Obesity Benefits the Oil Barons - Pacific Standard

Obesity Benefits the Oil Barons

Gas and grease are longtime guilty pleasures of Americans, but research now shows expanding waistlines are partly to blame for our rising bills at the gas pump.
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Two University of Illinois researchers estimate that as many as 1 billion gallons of fuel are consumed each year in the United States due to excess weight in the American population.

The recently published study in the journal Transportation Research Part D: Transport and Environment says between 734 million and 1.104 billion gallons of fuel could be saved annually through improved fuel economy if weights of all overweight, obese and extremely obese Americans could be reduced to their maximum normal body mass index. Quantitatively, that's a large volume of fuel, but compared to the 75 billion gallons consumed by passenger vehicles each year in America, it's a relatively small percentage.

The researchers, computer science professor Sheldon Jacobson and doctoral student Douglas King, modeled this relationship between obesity and fuel usage by combining BMI statistics of the American population with data on noncommercial vehicle use, passenger demographics and fleet fuel efficiency. An earlier study of theirs reported at Miller-McCune.com had come to similar conclusions, and, as predicted, this latest research just shows the problem is getting worse.

Jacobson and King recognize that the 1 billion gallons of gasoline translates to only about 0.8 percent of the fuel consumed annually by noncommercial passenger vehicles in America; however, this small amount equates to approximately 9.71 million metric tons of carbon dioxide released to the atmosphere each year. That's equivalent to taking 1.7 million passenger cars and light trucks off the road for a year.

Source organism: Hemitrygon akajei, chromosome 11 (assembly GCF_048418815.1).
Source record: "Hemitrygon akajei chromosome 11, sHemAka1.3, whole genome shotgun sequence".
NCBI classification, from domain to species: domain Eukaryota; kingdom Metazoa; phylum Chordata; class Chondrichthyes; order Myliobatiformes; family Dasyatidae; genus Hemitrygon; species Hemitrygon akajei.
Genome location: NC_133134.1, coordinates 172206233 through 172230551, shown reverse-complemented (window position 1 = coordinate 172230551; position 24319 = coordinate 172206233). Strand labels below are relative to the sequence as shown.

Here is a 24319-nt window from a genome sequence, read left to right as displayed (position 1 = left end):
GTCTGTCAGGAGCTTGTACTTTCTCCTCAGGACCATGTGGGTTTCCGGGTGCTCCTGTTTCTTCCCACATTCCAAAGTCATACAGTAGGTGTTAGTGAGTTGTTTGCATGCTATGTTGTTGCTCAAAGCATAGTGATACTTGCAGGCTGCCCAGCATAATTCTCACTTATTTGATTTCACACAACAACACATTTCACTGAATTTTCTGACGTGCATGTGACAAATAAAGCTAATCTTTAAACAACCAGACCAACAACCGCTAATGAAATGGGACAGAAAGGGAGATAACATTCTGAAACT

As socioeconomic problems, high fossil-fuel consumption and rising obesity rates are often considered separate issues, but Jacobson and King's research pinpoints an inherent connection between the two. While Americans are currently enjoying their reprieve from $4 a gallon gas prices seen this summer, past research suggests a steady and maintained increase in fuel prices could render a reduction in obesity rates.

In 2008, Charles Courtemanche, an applied microeconomics researcher at University of North Carolina at Greensboro, estimated that a $1 increase in average gas prices would reduce obesity rates by at least 7 percent over a seven-year period. Theorectically, elevated driving costs would lead to better exercise habits through discouraged automobile usage and decrease the number of meals an individual eats at restaurants.

"If this prediction holds true, fuel consumption will be reduced by a twofold effect," Jacobson and King write in their article. "Passenger weights will shrink as obesity rates fall, while decreasing automobile use will reduce the number of miles each passenger is carried."

Who needs diets? Maybe we can just wait for gas prices to shrink our wallets and tighten our belts.

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